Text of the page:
Los Angeles Clippers owner Donald Sterling is in the left picture. The late Red Sox owner Tom Yawkey is pictured in the right photograph.
Los Angeles Clippers owner Donald Sterling is in the left picture. The late Red Sox owner Tom Yawkey is pictured in the right photograph.
AP/Globe

Los Angeles Clippers owner Donald Sterling was allegedly caught on audio making racist comments last week.

Unfortunately, Boston knows a thing or two about racism in sports. While Sterling’s alleged words are offensive to many, let’s not sit too proud on our high horse.

Tom Yawkey, who some players called racist, was the Red Sox owner from 1933 until 1976.

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It took the Red Sox until 1959 to first field an African American player. Elijah “Pumpsie” Green debuted with the team 12 years after Jackie Robinson broke the game’s color barrier and joined the Dodgers. The Red Sox were the last to employ African Americans at the major league level.

Yawkey pulled the ballclub out of despair after the years of losing seasons that followed the sale of Babe Ruth to the Yankees. He also oversaw the rehabilitation of a neglected Fenway Park. The Yawkey Foundation, set up according to the wills of Tom and his wife, Jean, does tremendous good in the community. Yawkey Way, the street that leads visitors into Fenway Park to this day, is a beloved Boston landmark.

Yet, the Yawkey legacy remains checkered.

And the effects of Boston’s complicated racial past are still felt today. “‘The most racist city in America,’ is what you hear before you come here,” Red Sox slugger Mo Vaughn told Sports Illustrated.

According to Yawkey’s 1976 obituary in The Boston Globe, future Hall of Famer Jackie Robinson tried out at Fenway Park in 1945.

According to the Globe:

The story went that Mr. Yawkey and Eddie Collins were standing in the back of the park and the club owner allegedly said: "all right, get those [expletives] out of the ball park." Robinson for years branded him a racist.

Tom Yawkey defended himself in a 1965 interview with Sports Illustrated:

"They blame me. I have no feeling against colored people. I employ a lot of them in the South. But they are clannish, and when that story got around that we didn't want Negroes they all decided to sign with some other club. Actually, we scouted them right along, but we didn't want one because he was a Negro. We wanted a ballplayer."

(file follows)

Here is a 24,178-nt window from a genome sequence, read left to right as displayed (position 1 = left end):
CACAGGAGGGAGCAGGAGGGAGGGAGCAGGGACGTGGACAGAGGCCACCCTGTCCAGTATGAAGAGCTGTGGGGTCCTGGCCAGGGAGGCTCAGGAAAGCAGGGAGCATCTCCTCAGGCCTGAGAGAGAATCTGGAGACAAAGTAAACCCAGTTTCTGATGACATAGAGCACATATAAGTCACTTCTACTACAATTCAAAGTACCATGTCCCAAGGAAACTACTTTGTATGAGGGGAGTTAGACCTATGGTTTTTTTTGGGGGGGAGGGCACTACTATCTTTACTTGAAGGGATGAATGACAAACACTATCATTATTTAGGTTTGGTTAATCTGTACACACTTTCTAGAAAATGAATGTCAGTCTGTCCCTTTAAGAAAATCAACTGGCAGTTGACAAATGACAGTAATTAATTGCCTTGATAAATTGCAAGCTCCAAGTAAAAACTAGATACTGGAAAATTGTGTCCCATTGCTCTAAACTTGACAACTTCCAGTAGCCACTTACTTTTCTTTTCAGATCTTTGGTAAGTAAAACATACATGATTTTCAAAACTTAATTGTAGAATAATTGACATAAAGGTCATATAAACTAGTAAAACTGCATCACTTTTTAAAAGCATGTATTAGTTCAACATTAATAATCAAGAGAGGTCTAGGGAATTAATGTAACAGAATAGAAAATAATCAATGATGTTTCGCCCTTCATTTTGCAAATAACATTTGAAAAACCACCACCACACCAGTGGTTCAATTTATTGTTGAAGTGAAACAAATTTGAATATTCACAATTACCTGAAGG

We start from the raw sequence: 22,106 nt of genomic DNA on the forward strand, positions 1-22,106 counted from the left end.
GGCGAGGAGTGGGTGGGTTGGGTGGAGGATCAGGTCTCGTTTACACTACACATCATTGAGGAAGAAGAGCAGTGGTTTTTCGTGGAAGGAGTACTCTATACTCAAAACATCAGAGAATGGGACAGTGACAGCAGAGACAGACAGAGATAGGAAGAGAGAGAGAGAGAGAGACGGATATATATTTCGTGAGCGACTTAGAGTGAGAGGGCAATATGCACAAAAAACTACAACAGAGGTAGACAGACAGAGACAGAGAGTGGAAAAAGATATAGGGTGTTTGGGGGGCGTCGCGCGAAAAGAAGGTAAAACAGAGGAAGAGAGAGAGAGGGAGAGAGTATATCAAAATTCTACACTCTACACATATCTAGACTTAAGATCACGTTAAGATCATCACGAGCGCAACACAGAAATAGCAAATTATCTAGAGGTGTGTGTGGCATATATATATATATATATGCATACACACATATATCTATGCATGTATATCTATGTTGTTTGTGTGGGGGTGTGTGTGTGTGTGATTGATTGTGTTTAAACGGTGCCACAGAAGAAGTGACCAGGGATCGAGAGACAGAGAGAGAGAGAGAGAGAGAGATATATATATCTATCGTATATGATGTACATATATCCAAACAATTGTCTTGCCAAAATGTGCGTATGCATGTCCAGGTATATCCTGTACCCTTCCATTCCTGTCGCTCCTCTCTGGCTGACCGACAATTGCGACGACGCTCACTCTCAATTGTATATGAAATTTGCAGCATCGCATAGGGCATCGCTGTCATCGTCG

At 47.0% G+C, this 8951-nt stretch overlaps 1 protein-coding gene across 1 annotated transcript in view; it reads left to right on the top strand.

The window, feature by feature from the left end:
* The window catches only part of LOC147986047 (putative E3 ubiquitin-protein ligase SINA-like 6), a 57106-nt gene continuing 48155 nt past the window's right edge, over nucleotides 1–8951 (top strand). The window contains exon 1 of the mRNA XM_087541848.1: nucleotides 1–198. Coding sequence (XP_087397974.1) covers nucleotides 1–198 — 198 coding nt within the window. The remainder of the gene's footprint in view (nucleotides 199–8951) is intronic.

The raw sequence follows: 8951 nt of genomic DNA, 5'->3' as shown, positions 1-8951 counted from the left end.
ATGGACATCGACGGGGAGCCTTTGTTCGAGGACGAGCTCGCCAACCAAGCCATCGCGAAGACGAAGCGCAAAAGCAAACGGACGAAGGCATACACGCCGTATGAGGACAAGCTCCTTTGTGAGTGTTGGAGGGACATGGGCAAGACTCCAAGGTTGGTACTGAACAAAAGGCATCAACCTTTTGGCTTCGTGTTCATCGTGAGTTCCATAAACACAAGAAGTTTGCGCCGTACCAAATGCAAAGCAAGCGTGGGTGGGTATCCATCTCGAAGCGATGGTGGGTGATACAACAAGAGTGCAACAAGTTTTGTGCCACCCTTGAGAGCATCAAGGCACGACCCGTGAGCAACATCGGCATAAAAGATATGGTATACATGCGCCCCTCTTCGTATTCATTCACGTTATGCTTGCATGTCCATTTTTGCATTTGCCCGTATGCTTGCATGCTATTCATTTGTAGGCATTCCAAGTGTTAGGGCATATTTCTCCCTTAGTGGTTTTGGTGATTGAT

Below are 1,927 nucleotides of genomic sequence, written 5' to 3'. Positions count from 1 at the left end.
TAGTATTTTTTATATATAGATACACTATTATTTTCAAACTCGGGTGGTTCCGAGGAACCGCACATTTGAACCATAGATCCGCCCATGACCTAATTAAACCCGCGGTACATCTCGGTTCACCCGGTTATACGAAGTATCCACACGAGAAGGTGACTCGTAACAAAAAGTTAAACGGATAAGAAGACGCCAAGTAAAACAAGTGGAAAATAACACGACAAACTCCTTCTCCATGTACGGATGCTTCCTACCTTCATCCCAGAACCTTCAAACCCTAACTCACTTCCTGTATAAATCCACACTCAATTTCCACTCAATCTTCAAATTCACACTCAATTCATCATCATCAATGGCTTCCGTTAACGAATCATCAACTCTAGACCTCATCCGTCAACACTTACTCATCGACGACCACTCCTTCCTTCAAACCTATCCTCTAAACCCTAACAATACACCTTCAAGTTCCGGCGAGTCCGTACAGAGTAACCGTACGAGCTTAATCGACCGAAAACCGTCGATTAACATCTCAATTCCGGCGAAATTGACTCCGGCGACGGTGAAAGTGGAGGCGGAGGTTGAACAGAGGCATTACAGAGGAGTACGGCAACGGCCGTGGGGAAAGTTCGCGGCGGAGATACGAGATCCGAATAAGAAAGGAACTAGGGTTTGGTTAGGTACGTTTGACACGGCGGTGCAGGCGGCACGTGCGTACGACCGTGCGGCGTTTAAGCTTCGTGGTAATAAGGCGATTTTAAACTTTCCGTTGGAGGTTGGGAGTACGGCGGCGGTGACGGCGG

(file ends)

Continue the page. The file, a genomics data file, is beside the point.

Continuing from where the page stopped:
In assembling his on field management team, Yawkey selected men like Joe Cronin and Eddie Collins, who some claimed were overtly racist.

According to “Shut Out: A Story of Race and Baseball in Boston” by Howard Bryant, Collins and Cronin were Yawkey’s most important deputies in the 1940s and 1950s. Bryant wrote:

"It was under Joe Cronin that the Red Sox were exposed as a racist organization."

Michael “Pinky” Higgins was another Yawkey confidante charged with management of the team. He was also accused, as recounted by the Society for American Baseball Research, of saying no black players would play for the Red Sox as long long as he had anything to say about it.

The Red Sox scouted Willie Mays in 1949, but didn’t sign the man who would become one of the best ballplayers ever. Mays seemed to think the Red Sox decision not to sign him had everything to do with Yawkey being “a racist.”

Mays is quoted in ESPN.com:

"There's no telling what I would have been able to do in Boston. But for that Yawkey. Everyone knew he was a racist. He didn't want me."

By the Impossible Dream season of 1967, the roster’s all-white days were a thing of the past and the team featured a talented group of black and Latino players. But they faltered in the playoffs. Had stars like Jackie Robinson or Willie Mays been playing at Fenway, perhaps the 86-year championship drought would have been a bit shorter.

When the current Red Sox owners bought the team, they felt the need to acknowledge the Red Sox legacy of racism.

Back in 2002, WBUR spoke to Larry Lucchino:

"We came into a situation where we inherited a lot of extraordinary things in the Red Sox legacy, and included in those bundles of very good things was one very negative thing, and that's a history of racial intolerance."

Unlike with Donald Sterling, there is no audio recording or other smoking gun when it comes to Tom Yawkey. There was also no TMZ.com back when Yawkey was at the helm. It was a time when one’s unsavory conversations were likely to remain private. Journalists weren’t inclined to report on the more distasteful missives of the powerful and famous.

Don Sterling employs black athletes, just as Yawkey eventually did. But as the nine-minute audio tape posted on TMZ.com allegedly reveals, the Clippers owner doesn’t want his girlfriend associating publicly with African Americans.

"I love everybody. I'm just saying, in your lousy [expletive] Instagrams, you don't have to have yourself ... walking with black people. You don't have to."

Does that make Don Sterling a modern Tom Yawkey? Tom Yawkey was a rich, white man who owned a sports franchise. So is Don Sterling. Yawkey earned a reputation for racial intolerance. So has Sterling. Yawkey’s Red Sox never won a title. Nor have Sterling’s Clippers.